West Weald Landscape Project Conference: A secure future for Chiddingfold Forest

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Presentation from West Weald Landscape Project Conference 22 May 2014

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West Weald Landscape Project Conference: A secure future for Chiddingfold Forest

  1. 1. A Sustainable Vision for Chiddingfold Forest – Preparing a new Forest Design Plan Jay Doyle District Ecologist South England Forest District May 2014
  2. 2. Location
  3. 3. Overview • A Key Forest complex at the Northern edge of the West Weald Landscape • Forestry Commission England (FCE) manage 840 hectares (ha) of Chiddingfold Forest • 500 ha or 90% of the SSSI by area managed by FCE • Ancient woodland the dominant habitat • Land acquired between 1922 and 1958 (majority of acquisitions during 1920’s) • Significant conversion to coniferous plantation post-WWII
  4. 4. Overview • During 1999/2000 the entire Ancient Woodland resource on the PFE surveyed • Ancient & Native Woodland Restoration commenced from 2000 onwards • National Policy launched in Chiddingfold Forest in 2005 – ‘Keepers of Time’ • Chiddingfold Forest is certified as been sustainably managed by the UK Woodland Assurance Standard (UKWAWS)
  5. 5. Key Policy Drivers • UK Woodland Assurance Standard (UKWAS) www.ukwas.org.uk • UK Forestry Standard www.forestry.gov.uk/ukfs • Ancient Woodland Restoration - ‘Keepers of Time’ • FC-BC Joint Strategy for the Public Forest Estate – Chiddingfold a Priority Site • Biodiversity 2020 • Woodland Policy Enabling Programme (WPEP)
  6. 6. Landscape context
  7. 7. SSSI Notification • Largest more or less continuous area of oakwoods on the Weald Clay • Diverse range of floristic communities • Gill woodland corridors • Extensive ride network • Diverse insect community – both open and closed habitat assemblages • Regionally scarce bryophytes and lichens • Diverse community of breeding birds
  8. 8. Tenure
  9. 9. SSSI Extent
  10. 10. Ancient woodland extent
  11. 11. ASNW - PAWS
  12. 12. Semi-natural class
  13. 13. Tree species proportions 1999 Chid_Species_1999 Norway spruce 6% Western hemlock 7% Mixed conifer 4% Corsican pine 20% Scots pine 3% Oak 36% Mixed broadleaves 24%
  14. 14. Tree species proportions 2014 Species Composition (-open) Oak 44% MB 24% NS 2% WH 4% MC 4% CP 20% SP 2%
  15. 15. Timber age class Broadleaf 4% 2% 6% 20% 3% 1% 1% 2% 27% 4% 1% 3% 1% 3% 0% 10% 20% 30% 1 - 10 11 - 20 21 - 30 31 - 40 41 - 50 51 - 60 61 - 70 71 - 80 81 - 90 91 - 100 101 - 110 111 - 120 121 - 130 131 - 140 Age Class Percentageof TotalArea Conifer 0% 2% 6% 2% 23% 46% 0% 1% 0% 0% 0% 0% 0% 0% 0% 10% 20% 30% 40% 50% 1 - 10 11 - 20 21 - 30 31 - 40 41 - 50 51 - 60 61 - 70 71 - 80 81 - 90 91 - 100 101 - 110 111 - 120 121 - 130 131 - 140 Age Class Percentageof TotalArea Broadleaf/Conifer Area 0% 10% 20% 30% 40% 50% 1 - 10 11 - 20 21 - 30 31 - 40 41 - 50 51 - 60 61 - 70 71 - 80 81 - 90 91 - 100 101 - 110 111 - 120 121 - 130 131 - 140 Age Class Percentageof TotalArea Broadleaf Conifer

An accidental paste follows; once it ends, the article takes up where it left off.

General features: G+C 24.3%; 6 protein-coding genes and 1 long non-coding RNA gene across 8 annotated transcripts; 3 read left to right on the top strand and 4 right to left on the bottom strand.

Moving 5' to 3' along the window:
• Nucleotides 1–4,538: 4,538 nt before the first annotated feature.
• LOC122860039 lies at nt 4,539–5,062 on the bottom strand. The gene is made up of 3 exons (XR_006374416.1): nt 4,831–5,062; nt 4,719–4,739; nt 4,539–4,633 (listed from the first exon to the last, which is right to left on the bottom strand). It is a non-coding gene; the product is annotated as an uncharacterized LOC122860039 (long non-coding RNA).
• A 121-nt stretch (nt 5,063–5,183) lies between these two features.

16. 16. FDP’s Explained • A Forest Design Plan (FDP) is a strategic document setting out a broad vision for a Forest Block • FDP’s set a 30-year vision • Reviewed at the 5-year interval • Re-written every 10 years • Developed through consultation • Written from a landscape scale perspective
  17. 17. 1999-2006 FDP • Location Map • Design Concept layer • Survey layer – SSSI boundary, key species locations, footpaths etc • Existing Species layer • Felling layer • Replanting proposals
  18. 18. New FDP Layers • Location map • Aerial photo • SSSI condition layer • Ancient woodland semi-natural scoring (1-4) • Indicative Species Diversity (no. tree species) • Indicative Age Diversity (20 year cohorts) • Long Term Vision • Habitat restoration and felling • Predicted Timeline for Intended Future Habitats
  19. 19. Native woodland regeneration
  20. 20. Natural regeneration
  21. 21. High forest restructuring
  22. 22. Corridor enhancement Butterfly Conservation
  23. 23. Gill woodland
  24. 24. Forest wetland habitat
  25. 25. Ephemeral habitat
  26. 26. Deer management
  27. 27. Invasive species
  28. 28. Partnership working
  29. 29. Informing Planning & Management
  30. 30. Opportunities • Continued progress with ancient & native woodland restoration • Restructuring of the broadleaf woodland component • Gill woodland restoration • Enhance & maintain woodland rides • Increasing the dead and decaying wood component • Deepening of partnership working & volunteer input • Improved interpretation & expansion of sensitive recreation & educational activities
  31. 31. Opportunities • Enhanced ecological recording & monitoring opportunities • Better use of ecological data to inform planning and management • Species Recovery Projects • Ecosystem service provision & Natural Capital • Expansion of the SSSI to cover the wider ancient woodland resource
  32. 32. Things to consider? • Alternatives To Clearfell (ATC) • Balancing stakeholder aspirations to achieve a shared vision • Sustaining uneconomic activities – derelict coppice management • Balancing protected species legislation with dynamic habitat management
  33. 33. Things to consider? • Climate change – potential for increased impact on woodland infrastructure • Tree health – pathogens & pests • Species resilience • Invasive species – horizon scanning required • Deer management – landscape scale solutions the way forward • A global timber market
  34. 34. Questions? Jay Doyle District Ecologist South England Forest District 01483 326270 Jay.doyle@forestry.gsi.gov.uk

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